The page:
When Lehman Brothers Holdings Inc's embattled former chief executive Richard Fuld faces U.S. lawmakers again on Tuesday, he will blame a perfect storm for the firm's collapse and defend Lehman's use of a controversial accounting technique.
Over a year and a half after the firm's collapse, the House of Representatives' Financial Services Committee will grill Fuld, Federal Reserve Chairman Ben Bernanke, Treasury Secretary Timothy Geithner and Securities and Exchange Commission Chairman Mary Schapiro about how common the practice was and what new oversight might be needed.
The focus of the hearing will be the March report by Lehman's court-appointed examiner alleging the firm used a gimmick, known as Repo 105 to temporarily remove some assets from Lehman's books, obscuring its full financial picture and contributing to its demise.
Lehman filed for bankruptcy in September 2008. At a congressional hearing the following month, Fuld wondered why the government did not rescue the firm.
In written testimony posted on the committee's website on Monday, Fuld said he had not heard of the accounting technique until the examiner had asked him about Repo 105 a year after the firm filed for bankruptcy.
I have absolutely no recollection whatsoever of hearing anything about Repo 105 transactions while I was CEO of Lehman, Fuld's said in the prepared remarks.
He said that Lehman followed accounting rules and that Repo 105 was not used to remove toxic assets or hide assets, rather it was mandated by accounting rules.
Fuld, who left Lehman at the end of 2008, will say that the U.S. Federal Reserve and the U.S. Securities and Exchange Commission knew what was happening to Lehman in real time, and Lehman did not have a huge capital hole. He also will press Congress about the need for a super regulator that would monitor the markets in real time.
Lehman's court-appointed examiner, Anton Valukas, who will also testify on Tuesday, concluded that the use of Repo 105, which dated back to 2001 and was used without telling investors or regulators, gave the appearance that Lehman was reducing its overall leverage levels in 2008 when in reality it was not. Lehman used Rep 105 to temporarily remove $50 billion of assets from its balance sheet in 2008, according to his report.
We need to understand what was going on inside of Lehman and how they were doing this, Steve Adamske, spokesman for House Financial Services Committee Chairman Barney Frank said.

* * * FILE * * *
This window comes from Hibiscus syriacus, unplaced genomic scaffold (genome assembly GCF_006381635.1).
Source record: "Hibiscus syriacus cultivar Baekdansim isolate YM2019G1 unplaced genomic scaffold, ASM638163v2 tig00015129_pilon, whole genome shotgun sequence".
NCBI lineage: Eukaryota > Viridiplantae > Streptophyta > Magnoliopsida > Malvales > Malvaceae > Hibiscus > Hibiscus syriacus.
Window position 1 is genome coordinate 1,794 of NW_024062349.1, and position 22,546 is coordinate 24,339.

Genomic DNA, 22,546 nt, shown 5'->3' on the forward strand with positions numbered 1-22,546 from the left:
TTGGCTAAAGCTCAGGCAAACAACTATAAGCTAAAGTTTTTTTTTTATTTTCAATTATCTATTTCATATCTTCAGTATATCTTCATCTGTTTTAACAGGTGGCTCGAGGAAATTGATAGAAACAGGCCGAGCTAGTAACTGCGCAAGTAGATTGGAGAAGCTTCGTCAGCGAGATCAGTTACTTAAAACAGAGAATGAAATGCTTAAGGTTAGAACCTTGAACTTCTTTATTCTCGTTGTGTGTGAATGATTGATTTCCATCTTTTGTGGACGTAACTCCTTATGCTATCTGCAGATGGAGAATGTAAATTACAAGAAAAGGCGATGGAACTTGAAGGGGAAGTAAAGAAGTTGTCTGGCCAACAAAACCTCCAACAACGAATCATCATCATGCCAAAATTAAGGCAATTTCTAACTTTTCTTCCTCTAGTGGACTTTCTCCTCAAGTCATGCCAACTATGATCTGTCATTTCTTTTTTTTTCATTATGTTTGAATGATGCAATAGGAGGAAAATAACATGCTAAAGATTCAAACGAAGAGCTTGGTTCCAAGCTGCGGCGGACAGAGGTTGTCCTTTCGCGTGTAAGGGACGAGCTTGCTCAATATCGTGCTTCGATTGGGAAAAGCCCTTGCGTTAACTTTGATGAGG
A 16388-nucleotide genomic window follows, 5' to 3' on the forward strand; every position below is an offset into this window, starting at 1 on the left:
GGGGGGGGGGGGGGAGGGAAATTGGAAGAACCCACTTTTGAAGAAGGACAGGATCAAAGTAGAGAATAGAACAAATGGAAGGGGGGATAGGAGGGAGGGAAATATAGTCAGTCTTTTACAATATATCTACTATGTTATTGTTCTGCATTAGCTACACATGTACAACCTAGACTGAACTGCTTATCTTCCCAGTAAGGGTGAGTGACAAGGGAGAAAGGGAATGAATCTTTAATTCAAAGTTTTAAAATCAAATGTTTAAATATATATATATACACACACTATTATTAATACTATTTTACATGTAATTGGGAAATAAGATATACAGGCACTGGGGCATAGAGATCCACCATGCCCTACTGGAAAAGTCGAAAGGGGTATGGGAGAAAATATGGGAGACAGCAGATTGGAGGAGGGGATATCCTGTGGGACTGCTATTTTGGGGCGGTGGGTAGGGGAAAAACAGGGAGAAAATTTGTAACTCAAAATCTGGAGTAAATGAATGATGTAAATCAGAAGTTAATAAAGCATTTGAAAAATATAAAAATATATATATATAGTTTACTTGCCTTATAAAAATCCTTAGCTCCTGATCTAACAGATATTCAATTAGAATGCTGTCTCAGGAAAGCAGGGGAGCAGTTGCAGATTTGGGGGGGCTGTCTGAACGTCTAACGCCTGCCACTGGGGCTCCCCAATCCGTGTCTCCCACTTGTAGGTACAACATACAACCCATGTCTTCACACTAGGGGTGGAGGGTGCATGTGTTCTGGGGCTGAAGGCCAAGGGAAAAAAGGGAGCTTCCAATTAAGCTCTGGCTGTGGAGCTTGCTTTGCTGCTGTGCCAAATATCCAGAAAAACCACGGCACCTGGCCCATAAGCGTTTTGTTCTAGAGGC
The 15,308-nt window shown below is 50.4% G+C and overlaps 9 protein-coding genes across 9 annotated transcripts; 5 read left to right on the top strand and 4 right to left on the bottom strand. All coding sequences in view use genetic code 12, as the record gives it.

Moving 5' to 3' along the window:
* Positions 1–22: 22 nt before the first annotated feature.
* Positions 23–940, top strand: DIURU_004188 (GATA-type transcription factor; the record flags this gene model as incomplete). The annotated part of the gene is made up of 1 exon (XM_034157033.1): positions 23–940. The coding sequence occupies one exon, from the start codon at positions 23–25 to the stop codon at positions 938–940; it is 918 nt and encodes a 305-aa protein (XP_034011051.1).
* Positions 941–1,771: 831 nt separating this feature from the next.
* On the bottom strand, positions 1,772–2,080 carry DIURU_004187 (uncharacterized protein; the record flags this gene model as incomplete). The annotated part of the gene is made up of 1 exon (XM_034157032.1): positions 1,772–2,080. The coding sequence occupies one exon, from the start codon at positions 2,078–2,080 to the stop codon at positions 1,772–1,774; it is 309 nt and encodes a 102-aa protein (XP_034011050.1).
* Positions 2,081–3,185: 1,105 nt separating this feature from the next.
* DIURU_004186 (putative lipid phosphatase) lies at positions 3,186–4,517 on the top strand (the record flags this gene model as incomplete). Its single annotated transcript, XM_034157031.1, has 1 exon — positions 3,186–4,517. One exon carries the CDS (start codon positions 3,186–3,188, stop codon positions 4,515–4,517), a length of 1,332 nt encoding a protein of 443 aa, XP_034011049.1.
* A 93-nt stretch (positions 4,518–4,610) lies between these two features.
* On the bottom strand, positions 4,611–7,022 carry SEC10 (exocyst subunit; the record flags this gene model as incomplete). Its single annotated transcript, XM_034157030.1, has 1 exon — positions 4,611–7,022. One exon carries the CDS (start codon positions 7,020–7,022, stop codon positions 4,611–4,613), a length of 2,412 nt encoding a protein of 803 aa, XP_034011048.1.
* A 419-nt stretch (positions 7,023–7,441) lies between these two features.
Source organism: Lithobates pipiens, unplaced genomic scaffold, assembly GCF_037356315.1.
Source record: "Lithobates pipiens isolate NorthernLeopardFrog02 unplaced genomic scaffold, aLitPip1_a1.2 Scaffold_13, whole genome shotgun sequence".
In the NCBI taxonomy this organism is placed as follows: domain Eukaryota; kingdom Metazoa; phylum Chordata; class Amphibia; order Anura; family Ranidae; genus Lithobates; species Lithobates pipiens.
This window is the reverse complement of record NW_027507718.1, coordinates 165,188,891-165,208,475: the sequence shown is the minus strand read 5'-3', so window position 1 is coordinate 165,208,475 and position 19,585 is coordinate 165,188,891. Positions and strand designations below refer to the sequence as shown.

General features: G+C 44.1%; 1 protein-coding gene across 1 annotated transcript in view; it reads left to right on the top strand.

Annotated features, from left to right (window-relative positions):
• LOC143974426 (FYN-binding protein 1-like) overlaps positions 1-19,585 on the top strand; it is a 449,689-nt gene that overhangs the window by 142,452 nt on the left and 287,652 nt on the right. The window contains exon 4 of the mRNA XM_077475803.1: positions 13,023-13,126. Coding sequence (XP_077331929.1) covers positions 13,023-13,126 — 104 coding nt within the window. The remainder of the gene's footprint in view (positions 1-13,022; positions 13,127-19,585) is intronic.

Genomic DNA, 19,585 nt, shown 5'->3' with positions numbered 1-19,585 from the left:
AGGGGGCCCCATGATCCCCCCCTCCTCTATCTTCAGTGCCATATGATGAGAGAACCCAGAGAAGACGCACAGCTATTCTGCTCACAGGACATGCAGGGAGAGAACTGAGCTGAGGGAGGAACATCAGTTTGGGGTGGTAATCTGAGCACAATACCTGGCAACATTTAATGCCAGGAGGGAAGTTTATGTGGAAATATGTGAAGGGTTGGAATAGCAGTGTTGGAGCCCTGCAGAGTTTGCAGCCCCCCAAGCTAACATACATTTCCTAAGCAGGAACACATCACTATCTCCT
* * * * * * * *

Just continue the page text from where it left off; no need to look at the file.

Was this a company policy? Was this to escape regulatory scrutiny, was this a common business practice on Wall Street.
SEC Chairman Mary Schapiro will say that government watchdogs were unaware of the tricks Lehman was using to mask its risk-taking, and pledged to root out similar activity at other firms on Wall Street, according to her prepared testimony.
Last month the SEC sent letters to several large financial firms, demanding detailed reports on their accounting and disclosure for repo transactions.
Federal Reserve Chairman Ben Bernanke, will also defend the Fed's role, as the former fourth-largest U.S. investment bank spiraled downward in September 2008.
According to his prepared testimony posted on the Federal Reserve's website, Bernanke will testify that the Fed and other regulators lacked the means to rescue the firm and that the Fed had no direct supervisory authority over Lehman.
Valukas, however, who spent over a year investigating Lehman's collapse, will be critical of regulators.
In his prepared remarks, Valukas said U.S. regulators did not ask hard questions of Lehman, but simply acquiesced to the information they were given, allowing the firm to take on excessive risk.
Valukas also said there were serious lapses in how the Federal Reserve Bank of New York and the SEC teams monitoring Lehman worked together, and while a more engaged regulator may not have saved Lehman from collapse, earlier action could have enabled a softer landing for the firm.
The committee is scheduled to begin the hearing in Washington D.C. on Tuesday at 11 a.m. EDT (1500 GMT).
(Reporting by Emily Chasan and Clare Baldwin, additional reporting by Kim Dixon, Pedro Nicolaci da Costa, Karey Wutkowski and Paritosh Bansal; Editing by Tim Dobbyn)